Egypt: Forcibly disappeared transgender woman at risk of sexual violence and torture
On 7 March Malak al-Kashef appeared in front of a Supreme State Security Prosecutor, who ordered her detention for 15 days pending investigations for “aiding a terrorist organization” and “misusing social media to commit a crime punishable by law”. The police then took her to an undisclosed location, where they detained her incommunicado until 10 March, when her lawyer was able to confirm that the police is detaining her in solitary confinement at al-Haram police station in Giza. Her detention is up for renewal again on 19 March, when the prosecutor will decide whether to release her or extend her detention.
Fears are growing for the safety and wellbeing of Malak al-Kashef, a transgender woman seized during a police raid from her home in Giza in the early hours of 6 March and who has not been heard from since, Amnesty International said.
Malak al-Kashef was taken by police to an undisclosed location. Her lawyers have not been able to locate her and police stations have denied she is in their custody.
“There are real fears for the physical safety and psychological wellbeing of Malak al-Kashef. Egyptian authorities have a horrific track record of persecuting people based on their sexual orientation and gender identity, including through carrying out forced anal examinations which amount to torture,” said Magdalena Mughrabi, Deputy Middle East and North Africa Director at Amnesty International.
Amnesty International believes that Malak’s arrest relates to her calls for peaceful protests following a major train crash in Cairo’s central train station on 27 February that killed at least 25 people.
“Malak al-Kashef appears to have been detained solely for peacefully exercising her rights to freedom of expression and peaceful assembly. Instead of holding her in an undisclosed location, the authorities should release her immediately and unconditionally,” said Magdalena Mughrabi.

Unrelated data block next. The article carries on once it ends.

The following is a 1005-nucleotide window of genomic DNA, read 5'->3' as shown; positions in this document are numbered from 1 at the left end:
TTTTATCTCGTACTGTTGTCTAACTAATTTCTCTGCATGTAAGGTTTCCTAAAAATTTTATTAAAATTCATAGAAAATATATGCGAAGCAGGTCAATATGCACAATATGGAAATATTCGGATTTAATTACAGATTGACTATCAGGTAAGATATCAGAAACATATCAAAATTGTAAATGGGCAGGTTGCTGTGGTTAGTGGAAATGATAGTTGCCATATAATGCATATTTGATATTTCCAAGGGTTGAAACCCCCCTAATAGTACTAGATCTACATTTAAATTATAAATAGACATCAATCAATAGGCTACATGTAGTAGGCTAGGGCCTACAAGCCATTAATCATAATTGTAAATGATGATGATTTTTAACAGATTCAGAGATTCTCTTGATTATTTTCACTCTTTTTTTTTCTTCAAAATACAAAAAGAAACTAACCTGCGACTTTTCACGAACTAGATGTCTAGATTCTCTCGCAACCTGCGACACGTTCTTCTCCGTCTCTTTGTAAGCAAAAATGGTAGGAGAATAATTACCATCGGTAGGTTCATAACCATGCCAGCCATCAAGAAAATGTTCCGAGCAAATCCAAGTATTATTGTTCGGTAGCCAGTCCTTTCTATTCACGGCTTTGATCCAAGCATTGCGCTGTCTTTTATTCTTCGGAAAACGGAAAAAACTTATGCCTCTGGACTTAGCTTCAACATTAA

“Due to her gender identity, Malak is at increased risk of torture by the police, including rape and sexual violence, as well as assault by other detainees. The Egyptian authorities are responsible for her physical and psychological safety. They must immediately reveal her whereabouts, and pending her immediate and unconditional release, ensure that she is protected from torture and other abuses.”
Dozens of people have been arrested in recent days over anti-government protests relating to last week’s train crash that killed at least 25 people and injured many others. At least 32 people remain in pre-trial detention over unfounded charges relating to the peaceful expression of their opinions.
Malak al-Kashef is a transgender woman who is undergoing gender affirming surgery. However, she has not yet managed to have her gender identity officially recognized and is therefore registered as male in official documents. Her lawyers have sent appeals to the office of the Public Prosecutor and the Minister of Interior asking about her whereabouts.
In recent years, Egypt’s authorities have waged a sinister campaign targeting LGBTI people and carried out dozens of arrests and forced anal examinations in blatant violation of international law.
For more information please contact:
Lucy Scholey, Amnesty International Canada (English): + 613-744-7667 ext. 236; email@example.com